A cautionary tale - an investor bought some brand new collectable, commemorative gold coins. They were expected to increase in value and they did. The investor was proud of the coins and sometimes brought them out and used them as chips in poker games. When the time to sell them came the investor was dismayed that they no longer had any value, beyond that of the gold, since the nicks and scratches from handling made them worthless as commemoratives.
The story was told as a cautionary tale for people who did not distinguish between "investment" and "speculation" and were hoping to make money by purchasing tangible collectables now and selling them later at a presumably higher price. Or perhaps it was just an example of an investor who didn't do enough research?This is not an investor. If this was you then I apologize, but this person was... less than smart.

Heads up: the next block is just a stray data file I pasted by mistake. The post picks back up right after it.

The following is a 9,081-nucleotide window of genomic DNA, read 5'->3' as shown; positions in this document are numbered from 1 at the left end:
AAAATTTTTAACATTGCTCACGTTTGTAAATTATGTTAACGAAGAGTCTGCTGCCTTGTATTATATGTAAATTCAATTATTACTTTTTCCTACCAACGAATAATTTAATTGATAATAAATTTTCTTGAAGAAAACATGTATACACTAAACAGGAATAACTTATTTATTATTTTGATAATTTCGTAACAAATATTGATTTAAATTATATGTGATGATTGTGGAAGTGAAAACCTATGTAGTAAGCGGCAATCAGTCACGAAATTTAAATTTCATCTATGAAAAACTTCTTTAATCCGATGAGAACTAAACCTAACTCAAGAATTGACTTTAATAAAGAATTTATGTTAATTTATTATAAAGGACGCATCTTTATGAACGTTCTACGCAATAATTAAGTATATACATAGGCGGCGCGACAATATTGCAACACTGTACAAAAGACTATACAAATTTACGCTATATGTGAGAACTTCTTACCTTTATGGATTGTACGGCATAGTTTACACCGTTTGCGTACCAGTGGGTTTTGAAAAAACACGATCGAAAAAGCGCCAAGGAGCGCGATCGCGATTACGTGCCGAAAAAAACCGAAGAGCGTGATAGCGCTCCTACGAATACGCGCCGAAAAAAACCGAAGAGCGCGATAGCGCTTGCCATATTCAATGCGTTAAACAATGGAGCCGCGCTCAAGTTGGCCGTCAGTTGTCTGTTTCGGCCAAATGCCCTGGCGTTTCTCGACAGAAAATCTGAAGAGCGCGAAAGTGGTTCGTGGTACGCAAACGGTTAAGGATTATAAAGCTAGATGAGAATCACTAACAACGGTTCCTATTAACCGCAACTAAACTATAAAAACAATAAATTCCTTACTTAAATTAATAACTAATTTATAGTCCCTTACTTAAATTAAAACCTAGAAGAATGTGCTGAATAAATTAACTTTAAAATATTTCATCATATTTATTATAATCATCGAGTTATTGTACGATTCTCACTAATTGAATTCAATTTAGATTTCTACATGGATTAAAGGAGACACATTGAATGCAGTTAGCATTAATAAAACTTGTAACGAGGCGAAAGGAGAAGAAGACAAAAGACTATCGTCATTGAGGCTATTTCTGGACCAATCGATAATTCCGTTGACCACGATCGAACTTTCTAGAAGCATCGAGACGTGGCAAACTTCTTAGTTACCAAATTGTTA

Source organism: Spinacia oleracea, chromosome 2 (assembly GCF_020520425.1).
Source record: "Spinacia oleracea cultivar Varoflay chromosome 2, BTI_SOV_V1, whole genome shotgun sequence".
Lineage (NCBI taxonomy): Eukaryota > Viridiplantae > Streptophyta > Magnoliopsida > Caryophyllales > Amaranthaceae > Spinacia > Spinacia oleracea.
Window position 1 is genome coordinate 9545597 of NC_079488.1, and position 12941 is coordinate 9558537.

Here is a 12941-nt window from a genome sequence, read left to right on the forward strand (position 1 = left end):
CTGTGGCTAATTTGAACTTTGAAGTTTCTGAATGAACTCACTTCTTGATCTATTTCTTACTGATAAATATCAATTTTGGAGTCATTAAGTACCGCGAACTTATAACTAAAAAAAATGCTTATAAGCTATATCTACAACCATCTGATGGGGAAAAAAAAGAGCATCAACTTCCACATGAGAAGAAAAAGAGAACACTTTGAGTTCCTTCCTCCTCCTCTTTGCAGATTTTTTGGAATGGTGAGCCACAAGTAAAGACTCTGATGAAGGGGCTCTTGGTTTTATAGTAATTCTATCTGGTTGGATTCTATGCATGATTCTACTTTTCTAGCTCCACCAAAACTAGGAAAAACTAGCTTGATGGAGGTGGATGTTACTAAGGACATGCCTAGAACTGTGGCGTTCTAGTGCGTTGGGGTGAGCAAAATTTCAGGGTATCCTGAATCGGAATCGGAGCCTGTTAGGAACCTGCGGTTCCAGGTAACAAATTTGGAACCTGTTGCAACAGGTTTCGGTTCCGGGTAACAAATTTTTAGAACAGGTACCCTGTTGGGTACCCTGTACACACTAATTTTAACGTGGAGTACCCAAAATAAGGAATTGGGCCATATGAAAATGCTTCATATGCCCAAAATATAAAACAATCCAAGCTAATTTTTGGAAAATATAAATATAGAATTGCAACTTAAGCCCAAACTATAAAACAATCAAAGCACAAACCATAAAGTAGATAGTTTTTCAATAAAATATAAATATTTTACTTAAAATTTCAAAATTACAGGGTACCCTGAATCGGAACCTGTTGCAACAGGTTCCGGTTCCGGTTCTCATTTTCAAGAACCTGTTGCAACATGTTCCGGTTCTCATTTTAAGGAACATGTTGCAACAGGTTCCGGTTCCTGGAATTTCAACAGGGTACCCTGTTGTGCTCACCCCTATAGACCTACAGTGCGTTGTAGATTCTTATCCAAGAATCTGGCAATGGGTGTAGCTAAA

My wife invests in the same things. We can't go to Costco without her getting some clothing item mostly tops. She never misses a chance to say something about my 13 guitars that are all worth at least what I paid for them and some a great deal more. Pic of my investments.My view on buying nicer music gear has been primarily to buy used and try not to overpay. Then I have something I'll enjoy and maybe I'll be able to get my money back out of it. I tend to keep things for years and end up making a little. The things I buy new; guitar pedals, mics, mic stands and stuff, will always retain some value. My wife can't say the same for all her eye glasses, shoes and purses. So I'm in the clear with this.